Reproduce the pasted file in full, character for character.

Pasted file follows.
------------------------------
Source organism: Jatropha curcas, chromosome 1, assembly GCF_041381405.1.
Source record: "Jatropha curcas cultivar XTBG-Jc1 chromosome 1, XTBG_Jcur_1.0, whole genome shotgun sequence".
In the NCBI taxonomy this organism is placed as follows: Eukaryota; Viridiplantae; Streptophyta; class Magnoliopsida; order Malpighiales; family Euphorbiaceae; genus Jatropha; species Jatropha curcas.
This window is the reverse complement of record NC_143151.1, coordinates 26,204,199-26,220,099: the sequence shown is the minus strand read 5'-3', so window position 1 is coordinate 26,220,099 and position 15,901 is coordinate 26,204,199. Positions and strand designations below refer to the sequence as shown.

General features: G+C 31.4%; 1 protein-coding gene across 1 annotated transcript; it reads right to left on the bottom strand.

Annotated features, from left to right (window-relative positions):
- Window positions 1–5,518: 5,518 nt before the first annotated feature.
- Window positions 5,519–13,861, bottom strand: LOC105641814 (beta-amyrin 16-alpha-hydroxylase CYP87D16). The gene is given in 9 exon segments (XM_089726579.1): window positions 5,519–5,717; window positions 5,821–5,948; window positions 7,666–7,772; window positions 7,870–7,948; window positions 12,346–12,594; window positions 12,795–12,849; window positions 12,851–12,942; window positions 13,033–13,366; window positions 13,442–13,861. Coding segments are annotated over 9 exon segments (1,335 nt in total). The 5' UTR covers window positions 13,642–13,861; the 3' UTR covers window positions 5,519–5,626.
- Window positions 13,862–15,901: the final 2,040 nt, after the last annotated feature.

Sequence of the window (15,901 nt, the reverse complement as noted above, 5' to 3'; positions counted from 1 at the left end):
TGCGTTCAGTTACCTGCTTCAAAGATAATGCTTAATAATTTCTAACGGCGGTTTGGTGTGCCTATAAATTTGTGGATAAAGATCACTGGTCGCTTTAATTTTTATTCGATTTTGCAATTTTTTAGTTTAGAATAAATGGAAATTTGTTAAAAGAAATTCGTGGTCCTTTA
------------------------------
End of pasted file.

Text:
Source organism: Jatropha curcas, chromosome 1, assembly GCF_041381405.1.
Source record: "Jatropha curcas cultivar XTBG-Jc1 chromosome 1, XTBG_Jcur_1.0, whole genome shotgun sequence".
In the NCBI taxonomy this organism is placed as follows: Eukaryota; Viridiplantae; Streptophyta; class Magnoliopsida; order Malpighiales; family Euphorbiaceae; genus Jatropha; species Jatropha curcas.
This window is the reverse complement of record NC_143151.1, coordinates 26,204,199-26,220,099: the sequence shown is the minus strand read 5'-3', so window position 1 is coordinate 26,220,099 and position 15,901 is coordinate 26,204,199. Positions and strand designations below refer to the sequence as shown.

General features: G+C 31.4%; 1 protein-coding gene across 1 annotated transcript; it reads right to left on the bottom strand.

Annotated features, from left to right (window-relative positions):
- Window positions 1–5,518: 5,518 nt before the first annotated feature.
- Window positions 5,519–13,861, bottom strand: LOC105641814 (beta-amyrin 16-alpha-hydroxylase CYP87D16). The gene is given in 9 exon segments (XM_089726579.1): window positions 5,519–5,717; window positions 5,821–5,948; window positions 7,666–7,772; window positions 7,870–7,948; window positions 12,346–12,594; window positions 12,795–12,849; window positions 12,851–12,942; window positions 13,033–13,366; window positions 13,442–13,861. Coding segments are annotated over 9 exon segments (1,335 nt in total). The 5' UTR covers window positions 13,642–13,861; the 3' UTR covers window positions 5,519–5,626.
- Window positions 13,862–15,901: the final 2,040 nt, after the last annotated feature.

Sequence of the window (15,901 nt, the reverse complement as noted above, 5' to 3'; positions counted from 1 at the left end):
TGCGTTCAGTTACCTGCTTCAAAGATAATGCTTAATAATTTCTAACGGCGGTTTGGTGTGCCTATAAATTTGTGGATAAAGATCACTGGTCGCTTTAATTTTTATTCGATTTTGCAATTTTTTAGTTTAGAATAAATGGAAATTTGTTAAAAGAAATTCGTGGTCCTTTA